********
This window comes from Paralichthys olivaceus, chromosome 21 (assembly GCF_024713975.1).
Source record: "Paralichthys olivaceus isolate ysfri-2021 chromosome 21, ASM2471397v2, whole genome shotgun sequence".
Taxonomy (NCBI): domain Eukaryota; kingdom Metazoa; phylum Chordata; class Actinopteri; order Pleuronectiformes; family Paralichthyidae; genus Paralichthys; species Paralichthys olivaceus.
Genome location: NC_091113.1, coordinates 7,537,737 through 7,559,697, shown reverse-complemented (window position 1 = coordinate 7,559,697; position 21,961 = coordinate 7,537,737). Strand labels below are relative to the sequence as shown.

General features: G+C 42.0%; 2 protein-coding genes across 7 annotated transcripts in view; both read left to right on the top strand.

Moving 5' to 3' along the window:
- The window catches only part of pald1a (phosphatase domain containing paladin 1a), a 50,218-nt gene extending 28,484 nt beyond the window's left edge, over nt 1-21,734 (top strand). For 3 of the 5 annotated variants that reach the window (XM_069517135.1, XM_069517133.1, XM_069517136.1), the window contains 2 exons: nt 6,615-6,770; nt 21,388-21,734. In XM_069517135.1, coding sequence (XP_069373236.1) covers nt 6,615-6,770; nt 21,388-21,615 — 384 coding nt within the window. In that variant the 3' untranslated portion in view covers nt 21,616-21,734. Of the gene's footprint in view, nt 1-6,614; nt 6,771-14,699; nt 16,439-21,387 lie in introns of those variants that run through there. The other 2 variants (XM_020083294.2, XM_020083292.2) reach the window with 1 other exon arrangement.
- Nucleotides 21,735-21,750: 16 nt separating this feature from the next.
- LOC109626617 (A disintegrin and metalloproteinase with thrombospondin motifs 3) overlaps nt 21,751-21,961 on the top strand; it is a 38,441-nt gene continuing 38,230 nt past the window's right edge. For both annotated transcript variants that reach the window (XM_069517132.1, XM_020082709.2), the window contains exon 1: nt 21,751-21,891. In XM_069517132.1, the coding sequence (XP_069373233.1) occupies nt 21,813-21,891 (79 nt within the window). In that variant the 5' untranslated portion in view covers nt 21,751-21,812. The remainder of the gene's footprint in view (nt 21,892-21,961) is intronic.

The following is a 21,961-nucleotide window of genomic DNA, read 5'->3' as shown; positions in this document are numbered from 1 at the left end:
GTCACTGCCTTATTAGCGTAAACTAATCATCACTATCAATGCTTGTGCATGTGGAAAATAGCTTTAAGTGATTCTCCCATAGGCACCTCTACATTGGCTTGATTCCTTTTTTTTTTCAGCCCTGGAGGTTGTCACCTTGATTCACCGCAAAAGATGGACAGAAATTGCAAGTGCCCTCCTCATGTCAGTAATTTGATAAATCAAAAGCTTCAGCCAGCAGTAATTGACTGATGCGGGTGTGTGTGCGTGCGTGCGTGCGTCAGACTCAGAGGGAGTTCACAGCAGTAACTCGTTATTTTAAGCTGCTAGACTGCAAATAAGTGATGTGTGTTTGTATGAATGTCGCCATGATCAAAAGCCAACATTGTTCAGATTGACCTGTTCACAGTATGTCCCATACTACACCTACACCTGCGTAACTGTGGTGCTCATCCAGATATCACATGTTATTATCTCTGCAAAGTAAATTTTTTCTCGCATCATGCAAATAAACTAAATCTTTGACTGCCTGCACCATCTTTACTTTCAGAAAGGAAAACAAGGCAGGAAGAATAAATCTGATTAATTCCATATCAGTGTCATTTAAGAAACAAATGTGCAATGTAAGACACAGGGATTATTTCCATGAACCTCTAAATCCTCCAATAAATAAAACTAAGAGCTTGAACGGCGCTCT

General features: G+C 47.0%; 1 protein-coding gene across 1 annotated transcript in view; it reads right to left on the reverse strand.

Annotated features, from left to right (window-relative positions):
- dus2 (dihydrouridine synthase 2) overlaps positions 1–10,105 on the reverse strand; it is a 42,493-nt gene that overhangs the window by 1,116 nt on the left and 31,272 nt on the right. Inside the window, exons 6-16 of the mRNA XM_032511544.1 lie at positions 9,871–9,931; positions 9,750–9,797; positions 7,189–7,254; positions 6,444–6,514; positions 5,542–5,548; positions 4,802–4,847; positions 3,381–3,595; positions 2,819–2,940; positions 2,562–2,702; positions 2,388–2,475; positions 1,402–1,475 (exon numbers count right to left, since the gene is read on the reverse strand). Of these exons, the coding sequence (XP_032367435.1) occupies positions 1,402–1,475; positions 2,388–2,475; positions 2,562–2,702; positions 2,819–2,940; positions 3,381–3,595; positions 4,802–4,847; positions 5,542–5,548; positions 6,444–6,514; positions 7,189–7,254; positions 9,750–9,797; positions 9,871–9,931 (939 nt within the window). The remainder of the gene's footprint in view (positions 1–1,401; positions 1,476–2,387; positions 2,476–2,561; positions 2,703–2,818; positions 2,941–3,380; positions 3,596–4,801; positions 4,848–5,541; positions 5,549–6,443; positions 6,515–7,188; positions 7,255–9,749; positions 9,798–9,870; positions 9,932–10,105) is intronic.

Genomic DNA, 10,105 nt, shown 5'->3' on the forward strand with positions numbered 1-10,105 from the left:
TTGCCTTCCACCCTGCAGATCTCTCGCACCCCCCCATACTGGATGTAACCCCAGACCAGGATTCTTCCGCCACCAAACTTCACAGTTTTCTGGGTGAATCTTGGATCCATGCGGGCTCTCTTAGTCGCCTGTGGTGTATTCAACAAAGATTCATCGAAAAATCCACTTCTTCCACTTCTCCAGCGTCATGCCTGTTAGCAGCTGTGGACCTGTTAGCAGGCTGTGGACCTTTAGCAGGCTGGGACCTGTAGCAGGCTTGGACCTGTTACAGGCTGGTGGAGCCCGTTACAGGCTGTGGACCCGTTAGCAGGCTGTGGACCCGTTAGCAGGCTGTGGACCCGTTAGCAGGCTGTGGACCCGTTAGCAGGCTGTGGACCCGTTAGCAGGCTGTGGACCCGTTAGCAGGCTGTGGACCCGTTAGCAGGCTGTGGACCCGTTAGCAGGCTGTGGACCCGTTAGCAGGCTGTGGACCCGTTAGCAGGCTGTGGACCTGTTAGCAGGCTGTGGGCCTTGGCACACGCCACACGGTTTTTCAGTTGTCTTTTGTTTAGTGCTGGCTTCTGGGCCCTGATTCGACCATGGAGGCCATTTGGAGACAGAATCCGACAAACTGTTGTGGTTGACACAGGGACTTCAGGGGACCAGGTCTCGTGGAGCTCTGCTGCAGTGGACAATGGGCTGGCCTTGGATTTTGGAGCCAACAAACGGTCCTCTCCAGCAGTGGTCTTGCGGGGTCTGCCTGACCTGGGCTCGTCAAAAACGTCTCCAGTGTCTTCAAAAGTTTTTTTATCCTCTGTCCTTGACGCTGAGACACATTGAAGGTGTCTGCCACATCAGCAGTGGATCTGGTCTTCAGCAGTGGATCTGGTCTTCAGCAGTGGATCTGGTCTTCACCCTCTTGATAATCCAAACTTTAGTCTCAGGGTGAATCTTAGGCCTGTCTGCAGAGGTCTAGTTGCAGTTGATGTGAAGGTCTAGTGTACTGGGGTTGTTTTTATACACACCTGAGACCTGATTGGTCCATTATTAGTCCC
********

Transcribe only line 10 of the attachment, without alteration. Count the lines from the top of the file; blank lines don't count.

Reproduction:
The following is a 21,961-nucleotide window of genomic DNA, read 5'->3' as shown; positions in this document are numbered from 1 at the left end: